Oscar Grant, Trayvon Martin, Jordan Davis and too many more unarmed young black men – killed. One feature seems prominent: the claims that it’s not about race. And in so many cases, the bar to be reached for hate-crime prosecution to be successful is never reached; the assertion that “hate” factored into the commission of these crimes is hard to prove convincingly. In the case of the killing of Davis, Michael Dunn’s defense attorney, Michael Stolla, said, “This is not a black-and-white issue. This is what [Dunn] would call a subculture-thug issue. It’s not about race.” Dunn’s own letters from prison contain statements that seem to correlate with that, even as they also show the ways culture and race were fused together:
I’m really not prejudiced against race, but I have no use for certain cultures. This gangster-rap, ghetto talking thug ‘culture’ that certain segments of society flock to is intolerable. They espouse violence and disrespect towards women. The black community here in Jacksonville is in an uproar against me – the 3 other thugs that were in the car are telling stories to cover up their true ‘colors.
Writing about the verdict in the George Zimmerman trial, legal scholar Robert Weisberg confesses, “I lack the wisdom or any distinct power of insight to add to the roiling debate about how race affected the case. Suffice to say that in the United States today, perceptions of possible deadly threats are all-too-often race-inflected. Race-blindness in resolving a case like this is impossible. Subtracting race from the case was a daunting challenge for the jurors. Race would have been implicit in the legal arguments and was sure to be unmentioned in the jury instruction. But the facts were these: Zimmerman knew Martin was African-American. Martin may have made assumptions about Zimmerman because Zimmerman was a non-black confronting a black. And trying to surmise how Zimmerman and Martin perceived each other was crucial to this case.” So race was clearly a factor, but how to prove it was a determining factor to the satisfaction of the law?
At this point Dunn is not being prosecuted for a hate crime. But I want to use the issue of hate crimes and Hannah Arendt’s comments on the specificity of war crimes to get at an essential question in this era of continued race-denial – how can we address what is now more than ever a social pathology that so many people refuse to diagnose?
Hate crimes need to be seen as having a social life (as opposed to a merely political or legal existence). One legal scholar makes the crucial point that “hate crimes prosecutions are society’s way of demonstrating abhorrence for the specific wrong done to the victim. How society reacts to one’s victimization can be seen by one as an indication of how valuable society takes one to be, which in turn can be viewed as an indication of how valuable one really is.”1 So how can we flesh out, give substance to that abhorrence in more than a symbolic manner? And how does the failure of hate crime prosecution in many of these cases demonstrate exactly the reverse of what Wolfe notes – that is, the lack of value these young men’s lives seem to have in our society?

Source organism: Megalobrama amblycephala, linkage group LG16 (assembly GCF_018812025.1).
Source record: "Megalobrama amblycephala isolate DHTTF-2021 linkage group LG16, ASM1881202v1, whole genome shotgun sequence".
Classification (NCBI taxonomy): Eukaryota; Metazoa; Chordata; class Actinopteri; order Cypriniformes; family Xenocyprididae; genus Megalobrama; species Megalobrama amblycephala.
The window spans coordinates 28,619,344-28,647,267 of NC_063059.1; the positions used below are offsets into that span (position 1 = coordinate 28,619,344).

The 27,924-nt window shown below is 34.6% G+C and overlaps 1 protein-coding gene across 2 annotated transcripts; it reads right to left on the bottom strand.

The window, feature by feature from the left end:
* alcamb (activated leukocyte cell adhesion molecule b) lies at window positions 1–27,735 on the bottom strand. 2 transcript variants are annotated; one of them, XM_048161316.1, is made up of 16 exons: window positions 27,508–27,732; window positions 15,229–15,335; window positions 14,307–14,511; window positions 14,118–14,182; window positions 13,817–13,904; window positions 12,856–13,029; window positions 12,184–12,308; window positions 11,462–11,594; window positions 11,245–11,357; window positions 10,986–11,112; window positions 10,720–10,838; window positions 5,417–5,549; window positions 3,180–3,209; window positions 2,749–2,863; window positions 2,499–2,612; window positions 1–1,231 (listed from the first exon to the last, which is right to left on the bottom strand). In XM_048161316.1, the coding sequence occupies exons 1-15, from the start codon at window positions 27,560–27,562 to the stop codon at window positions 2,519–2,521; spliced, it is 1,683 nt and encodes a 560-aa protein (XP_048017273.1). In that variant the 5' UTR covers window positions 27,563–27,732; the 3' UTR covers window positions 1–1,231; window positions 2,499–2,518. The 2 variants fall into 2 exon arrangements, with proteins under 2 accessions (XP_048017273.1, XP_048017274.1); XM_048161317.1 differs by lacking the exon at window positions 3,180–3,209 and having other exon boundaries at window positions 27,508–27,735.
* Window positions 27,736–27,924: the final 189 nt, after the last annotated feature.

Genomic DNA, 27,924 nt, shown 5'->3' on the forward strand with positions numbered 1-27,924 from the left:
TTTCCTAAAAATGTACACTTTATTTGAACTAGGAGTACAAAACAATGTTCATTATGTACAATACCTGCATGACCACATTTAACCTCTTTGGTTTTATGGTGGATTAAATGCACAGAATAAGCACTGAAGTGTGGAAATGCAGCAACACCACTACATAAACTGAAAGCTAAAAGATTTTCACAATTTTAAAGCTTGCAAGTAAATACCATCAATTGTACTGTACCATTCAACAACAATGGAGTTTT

This notion that alongside or beyond legal punishment there can be an excess of blame and abhorrence that may or may not find any legal recourse is found in Arendt’s comments on the prosecution of war criminals. Arendt first raises “the question of legal punishment, punishment that is usually justified on one of the following grounds: the need of society to be protected against crime, the improvement of the criminal, the deterring force of the warning example for potential criminals, and, finally, the attribution of justice.”
She then says:
“A moment of reflection will convince you that none of these grounds is valid for the punishment of the so-called war criminals: these people were not ordinary criminals. … Here we are demanding and meting a punishment in accordance with our sense of justice, while, on the other hand, the same sense of justice informs us that all our previous notions about punishment and justification have failed us.”2
As the pathology of racism, most specifically as aimed at the black and brown male body, relentlessly continues, we are at a point when our standing notions about punishment and justification have failed us.
Was there premeditation in the mind of Dunn as he repeatedly fired into the van carrying those young men? Or was it self-defense? If his letters are brought into evidence, we find him at once saying, “Under Florida law, I do not have to prove self-defense. The State has to prove it was not. … My attorney said I have a much stronger case of self-defense than Zimmerman,” and then again declaring:
This may sound a bit radical, but if more people would arm themselves and kill these fucking idiots when they’re threatening you, eventually they may take the hint and change their behavior. Eventually, we as a society will wake up and realize that we need to arm ourselves, as the government welfare programs have produced a culture of entitlement for a certain segment of our society.
We are fooling ourselves if we think Dunn is an isolated, crazed man. By now, we know racism of this brand is a strong undercurrent in American life. It indeed has a virulent, warlike character that cannot be simply denied or downplayed. These murders are criminal in the extra-legal fashion Arendt attributes to war crimes, and it is time for us both to give the legal system the means with which to prosecute such crimes effectively and to socially express our abhorrence of such acts in the most powerful way possible.
1 Zachary Wolfe, Hate Crimes Law.
2 Hannah Arendt, The Portable Hannah Arendt, 26.